We’ve been exploring the Eurozone crisis in-depth on Debating Europe, including a recent interview with a member of the Executive Board of the European Central Bank (ECB). Regular commenter Peter Schellinck has also contributed a lot to this debate, suggesting several times (here and here, for example) that Small and Medium Enterprises (SMEs) could be the key to getting Europe’s economy back on track.
Here’s Peter call for clearer leadership from European politicians:
My plea would be to show leadership courage, take up responsibility and make smart decisions. Europe has been given the tools and the parliament the platform to implement. Don’t waste more time inventing excuses for the decision to address the public needs. Give the means for SME’s to develop NOW, free up money to invest in education and listen to the unemployed youth.
The problem is, of course, how do we pay for increased investment in SMEs? Especially now, in the midst of a crisis when banks and other creditors aren’t exactly keen to extend loans to small businesses? Debating Europe recently interviewed Duncan Niederauer, the CEO of NYSE Euronext – the company that oversees the New York Stock Exchange. We asked him, amongst other things, how European leaders might provide financing to SMEs.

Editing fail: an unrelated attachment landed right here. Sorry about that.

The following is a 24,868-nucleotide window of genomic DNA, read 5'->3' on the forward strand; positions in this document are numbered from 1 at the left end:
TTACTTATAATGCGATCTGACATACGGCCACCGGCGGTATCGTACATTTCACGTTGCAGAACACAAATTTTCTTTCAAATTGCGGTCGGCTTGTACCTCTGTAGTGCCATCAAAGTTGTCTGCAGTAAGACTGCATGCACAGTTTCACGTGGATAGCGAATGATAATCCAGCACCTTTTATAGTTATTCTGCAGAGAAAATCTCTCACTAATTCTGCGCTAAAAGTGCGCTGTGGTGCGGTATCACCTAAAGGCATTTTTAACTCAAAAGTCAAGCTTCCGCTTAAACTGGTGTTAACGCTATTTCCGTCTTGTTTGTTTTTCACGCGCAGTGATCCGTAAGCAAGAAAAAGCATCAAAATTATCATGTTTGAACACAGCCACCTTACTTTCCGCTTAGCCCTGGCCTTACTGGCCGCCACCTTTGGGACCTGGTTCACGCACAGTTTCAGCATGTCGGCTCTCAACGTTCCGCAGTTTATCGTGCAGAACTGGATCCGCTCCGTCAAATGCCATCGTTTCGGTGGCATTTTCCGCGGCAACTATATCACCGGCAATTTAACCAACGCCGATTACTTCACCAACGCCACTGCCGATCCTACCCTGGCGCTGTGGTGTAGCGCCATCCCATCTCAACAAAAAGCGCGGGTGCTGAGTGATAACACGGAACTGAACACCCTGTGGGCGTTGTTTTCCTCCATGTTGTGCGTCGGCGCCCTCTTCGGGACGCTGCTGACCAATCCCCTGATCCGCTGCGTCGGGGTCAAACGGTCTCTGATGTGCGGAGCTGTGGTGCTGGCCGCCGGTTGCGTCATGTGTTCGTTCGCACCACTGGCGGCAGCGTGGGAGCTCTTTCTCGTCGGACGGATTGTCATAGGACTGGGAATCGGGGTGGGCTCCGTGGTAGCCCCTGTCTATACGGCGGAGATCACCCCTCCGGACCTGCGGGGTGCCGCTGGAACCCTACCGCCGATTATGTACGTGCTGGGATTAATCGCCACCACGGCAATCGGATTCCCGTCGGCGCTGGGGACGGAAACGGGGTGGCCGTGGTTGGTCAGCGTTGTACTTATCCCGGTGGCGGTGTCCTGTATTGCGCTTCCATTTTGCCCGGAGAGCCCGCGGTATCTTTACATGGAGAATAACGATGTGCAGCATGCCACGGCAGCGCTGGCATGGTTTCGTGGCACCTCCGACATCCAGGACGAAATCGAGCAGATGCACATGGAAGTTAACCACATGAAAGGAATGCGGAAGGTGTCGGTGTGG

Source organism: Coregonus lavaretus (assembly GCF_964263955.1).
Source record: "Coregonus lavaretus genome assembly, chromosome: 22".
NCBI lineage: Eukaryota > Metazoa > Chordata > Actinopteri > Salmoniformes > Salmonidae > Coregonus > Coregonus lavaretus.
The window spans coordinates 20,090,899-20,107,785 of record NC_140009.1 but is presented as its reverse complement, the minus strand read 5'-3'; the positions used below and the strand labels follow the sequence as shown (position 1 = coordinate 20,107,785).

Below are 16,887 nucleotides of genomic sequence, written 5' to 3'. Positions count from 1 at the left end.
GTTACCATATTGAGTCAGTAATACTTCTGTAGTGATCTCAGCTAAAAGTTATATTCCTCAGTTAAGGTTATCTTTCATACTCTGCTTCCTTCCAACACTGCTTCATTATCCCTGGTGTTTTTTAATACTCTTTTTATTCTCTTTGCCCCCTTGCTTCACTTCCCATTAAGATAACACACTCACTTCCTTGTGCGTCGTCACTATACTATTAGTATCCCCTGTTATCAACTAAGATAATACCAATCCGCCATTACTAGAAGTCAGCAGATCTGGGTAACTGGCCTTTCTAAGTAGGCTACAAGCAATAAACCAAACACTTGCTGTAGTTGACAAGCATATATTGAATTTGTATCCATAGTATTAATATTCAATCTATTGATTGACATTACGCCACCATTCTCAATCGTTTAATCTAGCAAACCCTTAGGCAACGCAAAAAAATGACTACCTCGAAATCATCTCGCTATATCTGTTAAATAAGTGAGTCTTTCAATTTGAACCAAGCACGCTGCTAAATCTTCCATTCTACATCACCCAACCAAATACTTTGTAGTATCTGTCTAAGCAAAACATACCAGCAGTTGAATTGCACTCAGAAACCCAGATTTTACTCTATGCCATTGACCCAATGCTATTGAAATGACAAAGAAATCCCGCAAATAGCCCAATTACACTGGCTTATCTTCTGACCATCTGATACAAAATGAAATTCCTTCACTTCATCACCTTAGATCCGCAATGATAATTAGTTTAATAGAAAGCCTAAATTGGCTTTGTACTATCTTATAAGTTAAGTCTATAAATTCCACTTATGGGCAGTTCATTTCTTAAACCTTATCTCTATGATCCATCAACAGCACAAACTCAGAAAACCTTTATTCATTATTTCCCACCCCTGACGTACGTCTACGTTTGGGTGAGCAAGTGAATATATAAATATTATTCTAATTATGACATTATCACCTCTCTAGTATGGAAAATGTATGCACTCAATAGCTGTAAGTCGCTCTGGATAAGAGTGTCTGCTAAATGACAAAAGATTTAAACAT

Duncan Niederauer’s response was, essentially, that there are tens of millions of “micro businesses” in Europe that might benefit from unconventional financing approaches – including, for example, a microfinance approach. These are the businesses that, according to Mr Niederauer, Europe’s leaders should really be focusing on. Both Peter and Duncan Niederauer, then, argue that a combination of clear leadership and a refocusing of efforts to prioritise SMEs and “micro-businesses” could help drag Europe out of the current mess it’s in.
What do YOU think? Do you agree that providing financing for small businesses is the key to economic recovery? Or do you think that the crisis is now so severe that only large industries and businesses, able to harness economies of scale and work on a pan-European level, are big enough to really make an impact? Let us know your thoughts in the form below and we’ll take your comments to policy-makers and experts for their reactions.